Florian Mayneris, Sandra Poncet & Tao Zhang , 2014.
"The cleansing effect of minimum wage : Minimum wage rules, firm dynamics and aggregate productivity in China,"
CEPII Working Paper 2014- 16 , September 2014 , CEPII.
We study how the 2004 reform of minimum wage rules in China has affected the survival, average wage, employment and productivity  of local firms.  To identify the causal effect of minimum wage growth, we use firm-level data for more than 160,000 manufacturing firms active in 2003 and complement the triple difference estimates with an IV strategy that builds on the institutional features of the 2004 reform. We find that the increase in city-level minimum wages resulted in lower survival probability for firms that were the most exposed to the reform. For surviving firms, wage costs increased without negative repercussions on employment. The main explanation for this finding is that  productivity significantly improved, allowing firms to absorb the cost shock without hurting their employment nor their profitability. At the city-level, our results show that  higher  minimum wages fostered aggregate productivity  growth thanks to productivity  improvements of incumbent firms and net entry of more productive ones. Hence, in a fast-growing economy like China, there is a cleansing effect of labor market standards. Minimum wage growth allows more productive firms to replace the least productive ones and forces incumbent firms to strengthen their competitiveness, these two mechanisms boosting the aggregate efficiency of the economy.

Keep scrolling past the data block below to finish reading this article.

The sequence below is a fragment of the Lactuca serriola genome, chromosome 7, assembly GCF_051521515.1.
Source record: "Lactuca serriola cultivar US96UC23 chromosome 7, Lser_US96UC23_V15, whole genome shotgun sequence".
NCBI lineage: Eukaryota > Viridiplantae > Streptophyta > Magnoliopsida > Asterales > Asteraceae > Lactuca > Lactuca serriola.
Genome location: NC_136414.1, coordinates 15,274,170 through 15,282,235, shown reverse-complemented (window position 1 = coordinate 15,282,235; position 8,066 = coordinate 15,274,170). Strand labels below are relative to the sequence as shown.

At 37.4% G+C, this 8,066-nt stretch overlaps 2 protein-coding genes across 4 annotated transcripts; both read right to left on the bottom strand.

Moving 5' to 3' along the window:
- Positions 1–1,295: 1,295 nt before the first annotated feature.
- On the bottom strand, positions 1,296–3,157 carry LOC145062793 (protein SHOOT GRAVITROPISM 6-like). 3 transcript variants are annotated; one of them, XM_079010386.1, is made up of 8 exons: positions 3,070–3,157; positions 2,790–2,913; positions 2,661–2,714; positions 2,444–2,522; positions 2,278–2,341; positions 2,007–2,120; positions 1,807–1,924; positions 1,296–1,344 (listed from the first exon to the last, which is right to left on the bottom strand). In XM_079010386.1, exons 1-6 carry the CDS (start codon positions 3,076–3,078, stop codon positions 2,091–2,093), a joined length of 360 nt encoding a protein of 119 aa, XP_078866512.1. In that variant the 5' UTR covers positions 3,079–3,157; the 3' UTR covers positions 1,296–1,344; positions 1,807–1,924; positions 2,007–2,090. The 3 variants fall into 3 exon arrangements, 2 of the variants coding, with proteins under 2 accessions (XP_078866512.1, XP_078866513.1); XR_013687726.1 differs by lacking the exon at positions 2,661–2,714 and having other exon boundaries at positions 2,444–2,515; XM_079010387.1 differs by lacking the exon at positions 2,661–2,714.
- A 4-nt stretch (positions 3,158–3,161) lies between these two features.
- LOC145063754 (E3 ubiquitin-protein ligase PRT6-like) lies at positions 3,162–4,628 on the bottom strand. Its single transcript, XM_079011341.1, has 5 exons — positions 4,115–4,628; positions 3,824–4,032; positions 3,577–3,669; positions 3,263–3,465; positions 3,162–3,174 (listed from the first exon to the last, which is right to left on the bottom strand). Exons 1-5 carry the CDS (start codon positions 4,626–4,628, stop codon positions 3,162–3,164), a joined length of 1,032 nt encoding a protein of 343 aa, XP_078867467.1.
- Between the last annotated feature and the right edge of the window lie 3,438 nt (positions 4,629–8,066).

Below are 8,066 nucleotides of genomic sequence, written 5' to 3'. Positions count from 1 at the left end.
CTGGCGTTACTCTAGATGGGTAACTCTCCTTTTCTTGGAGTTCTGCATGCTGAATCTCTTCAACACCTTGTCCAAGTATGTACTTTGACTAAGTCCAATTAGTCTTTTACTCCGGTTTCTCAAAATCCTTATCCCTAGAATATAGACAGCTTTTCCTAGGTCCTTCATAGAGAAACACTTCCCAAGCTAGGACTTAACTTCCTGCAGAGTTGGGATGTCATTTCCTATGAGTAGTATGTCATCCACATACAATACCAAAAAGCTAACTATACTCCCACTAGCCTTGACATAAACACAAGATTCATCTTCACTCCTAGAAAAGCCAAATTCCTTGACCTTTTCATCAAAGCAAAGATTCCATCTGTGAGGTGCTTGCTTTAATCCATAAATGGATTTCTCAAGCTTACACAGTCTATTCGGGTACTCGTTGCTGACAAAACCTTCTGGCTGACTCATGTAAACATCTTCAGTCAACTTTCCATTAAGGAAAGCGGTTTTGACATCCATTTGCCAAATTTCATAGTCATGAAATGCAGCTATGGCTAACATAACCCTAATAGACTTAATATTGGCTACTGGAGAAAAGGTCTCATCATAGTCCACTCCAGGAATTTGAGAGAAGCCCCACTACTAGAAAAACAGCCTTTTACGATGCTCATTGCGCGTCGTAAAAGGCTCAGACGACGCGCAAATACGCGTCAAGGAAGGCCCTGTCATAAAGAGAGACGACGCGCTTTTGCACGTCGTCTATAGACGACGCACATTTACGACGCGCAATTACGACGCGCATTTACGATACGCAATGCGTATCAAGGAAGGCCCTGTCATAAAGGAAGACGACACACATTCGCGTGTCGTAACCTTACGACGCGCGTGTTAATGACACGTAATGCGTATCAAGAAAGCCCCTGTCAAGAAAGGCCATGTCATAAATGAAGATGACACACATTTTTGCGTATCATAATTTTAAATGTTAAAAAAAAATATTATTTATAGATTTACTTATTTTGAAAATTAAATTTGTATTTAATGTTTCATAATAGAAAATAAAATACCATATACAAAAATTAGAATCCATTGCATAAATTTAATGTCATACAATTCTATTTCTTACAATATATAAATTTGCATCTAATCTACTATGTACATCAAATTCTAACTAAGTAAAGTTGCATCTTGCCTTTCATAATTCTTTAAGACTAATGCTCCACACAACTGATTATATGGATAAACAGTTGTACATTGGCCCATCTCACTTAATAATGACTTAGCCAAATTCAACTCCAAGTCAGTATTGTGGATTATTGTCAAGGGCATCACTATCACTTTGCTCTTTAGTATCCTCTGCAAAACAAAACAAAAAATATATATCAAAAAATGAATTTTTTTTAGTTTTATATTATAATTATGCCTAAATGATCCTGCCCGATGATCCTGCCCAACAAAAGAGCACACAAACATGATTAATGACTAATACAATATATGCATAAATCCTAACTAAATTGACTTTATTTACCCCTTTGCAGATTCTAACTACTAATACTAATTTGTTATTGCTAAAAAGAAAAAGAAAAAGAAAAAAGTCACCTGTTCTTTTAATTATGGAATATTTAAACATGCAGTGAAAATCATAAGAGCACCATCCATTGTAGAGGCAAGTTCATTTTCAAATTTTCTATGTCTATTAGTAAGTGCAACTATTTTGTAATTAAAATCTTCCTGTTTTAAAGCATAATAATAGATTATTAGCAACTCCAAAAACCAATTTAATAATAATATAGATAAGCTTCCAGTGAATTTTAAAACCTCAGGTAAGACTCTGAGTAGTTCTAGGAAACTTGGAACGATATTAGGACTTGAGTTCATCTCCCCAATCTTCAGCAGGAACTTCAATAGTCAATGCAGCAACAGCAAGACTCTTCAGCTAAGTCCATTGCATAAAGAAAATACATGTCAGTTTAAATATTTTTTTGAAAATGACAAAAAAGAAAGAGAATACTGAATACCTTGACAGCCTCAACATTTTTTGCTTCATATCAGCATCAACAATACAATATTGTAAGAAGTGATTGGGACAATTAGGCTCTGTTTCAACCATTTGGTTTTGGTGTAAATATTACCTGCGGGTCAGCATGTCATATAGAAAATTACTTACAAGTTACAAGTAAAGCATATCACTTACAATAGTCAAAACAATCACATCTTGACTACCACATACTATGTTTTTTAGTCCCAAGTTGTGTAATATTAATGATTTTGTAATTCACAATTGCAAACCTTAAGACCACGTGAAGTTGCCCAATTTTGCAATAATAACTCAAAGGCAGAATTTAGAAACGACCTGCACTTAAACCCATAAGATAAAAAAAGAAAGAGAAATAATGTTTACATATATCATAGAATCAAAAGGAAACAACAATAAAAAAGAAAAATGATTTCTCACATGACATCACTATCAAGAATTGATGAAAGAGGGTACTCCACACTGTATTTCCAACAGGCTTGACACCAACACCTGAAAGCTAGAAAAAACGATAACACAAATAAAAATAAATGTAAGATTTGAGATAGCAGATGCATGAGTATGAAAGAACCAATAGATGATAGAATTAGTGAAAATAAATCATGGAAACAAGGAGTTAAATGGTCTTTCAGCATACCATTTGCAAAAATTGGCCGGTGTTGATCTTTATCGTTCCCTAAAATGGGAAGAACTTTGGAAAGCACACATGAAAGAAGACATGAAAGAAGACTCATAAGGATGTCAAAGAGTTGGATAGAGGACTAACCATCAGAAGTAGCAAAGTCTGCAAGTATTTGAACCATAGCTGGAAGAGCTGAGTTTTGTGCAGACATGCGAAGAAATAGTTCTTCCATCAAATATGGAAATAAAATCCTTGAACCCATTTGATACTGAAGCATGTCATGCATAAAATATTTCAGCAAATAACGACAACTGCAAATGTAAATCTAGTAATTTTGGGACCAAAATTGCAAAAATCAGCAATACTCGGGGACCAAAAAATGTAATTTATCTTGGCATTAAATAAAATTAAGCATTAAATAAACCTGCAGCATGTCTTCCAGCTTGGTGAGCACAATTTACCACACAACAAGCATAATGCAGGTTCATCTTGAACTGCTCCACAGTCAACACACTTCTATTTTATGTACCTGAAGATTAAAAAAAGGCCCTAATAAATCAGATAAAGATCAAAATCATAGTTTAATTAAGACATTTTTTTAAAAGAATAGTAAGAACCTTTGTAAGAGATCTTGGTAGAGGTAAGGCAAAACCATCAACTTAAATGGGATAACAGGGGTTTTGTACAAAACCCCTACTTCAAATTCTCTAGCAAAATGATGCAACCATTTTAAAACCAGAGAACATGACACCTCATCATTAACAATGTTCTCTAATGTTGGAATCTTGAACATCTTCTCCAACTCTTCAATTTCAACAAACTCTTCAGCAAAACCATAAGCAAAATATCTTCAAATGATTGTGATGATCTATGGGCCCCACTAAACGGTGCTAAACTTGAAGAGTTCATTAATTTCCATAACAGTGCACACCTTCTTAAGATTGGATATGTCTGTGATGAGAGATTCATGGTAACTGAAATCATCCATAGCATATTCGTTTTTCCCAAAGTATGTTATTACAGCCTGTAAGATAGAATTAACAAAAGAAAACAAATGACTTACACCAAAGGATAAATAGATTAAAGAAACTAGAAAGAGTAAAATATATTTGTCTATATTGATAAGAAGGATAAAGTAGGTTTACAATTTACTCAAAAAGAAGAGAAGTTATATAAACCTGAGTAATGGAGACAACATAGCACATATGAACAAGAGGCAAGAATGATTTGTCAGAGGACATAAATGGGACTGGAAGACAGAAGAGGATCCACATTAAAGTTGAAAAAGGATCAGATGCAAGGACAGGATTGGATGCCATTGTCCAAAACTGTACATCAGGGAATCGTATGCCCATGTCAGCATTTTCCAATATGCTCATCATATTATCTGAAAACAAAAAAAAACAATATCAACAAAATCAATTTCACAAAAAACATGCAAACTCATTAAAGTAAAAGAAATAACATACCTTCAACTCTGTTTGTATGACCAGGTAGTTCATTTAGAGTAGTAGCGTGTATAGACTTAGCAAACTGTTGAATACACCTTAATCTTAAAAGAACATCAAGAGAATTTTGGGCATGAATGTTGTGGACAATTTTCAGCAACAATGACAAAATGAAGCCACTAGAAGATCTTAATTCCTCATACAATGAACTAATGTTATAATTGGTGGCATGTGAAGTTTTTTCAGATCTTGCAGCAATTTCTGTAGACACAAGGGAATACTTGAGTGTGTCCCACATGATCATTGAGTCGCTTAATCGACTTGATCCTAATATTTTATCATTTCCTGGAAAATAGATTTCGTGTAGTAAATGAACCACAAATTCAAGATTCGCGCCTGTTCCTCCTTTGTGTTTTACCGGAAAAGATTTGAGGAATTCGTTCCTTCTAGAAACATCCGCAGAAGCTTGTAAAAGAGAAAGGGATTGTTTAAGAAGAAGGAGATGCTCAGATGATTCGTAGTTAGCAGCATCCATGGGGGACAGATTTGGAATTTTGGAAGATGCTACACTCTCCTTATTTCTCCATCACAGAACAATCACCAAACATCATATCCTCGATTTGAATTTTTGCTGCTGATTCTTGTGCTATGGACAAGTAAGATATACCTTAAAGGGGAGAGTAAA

minimum wages ; firm-level performance ; aggregate TFP ; China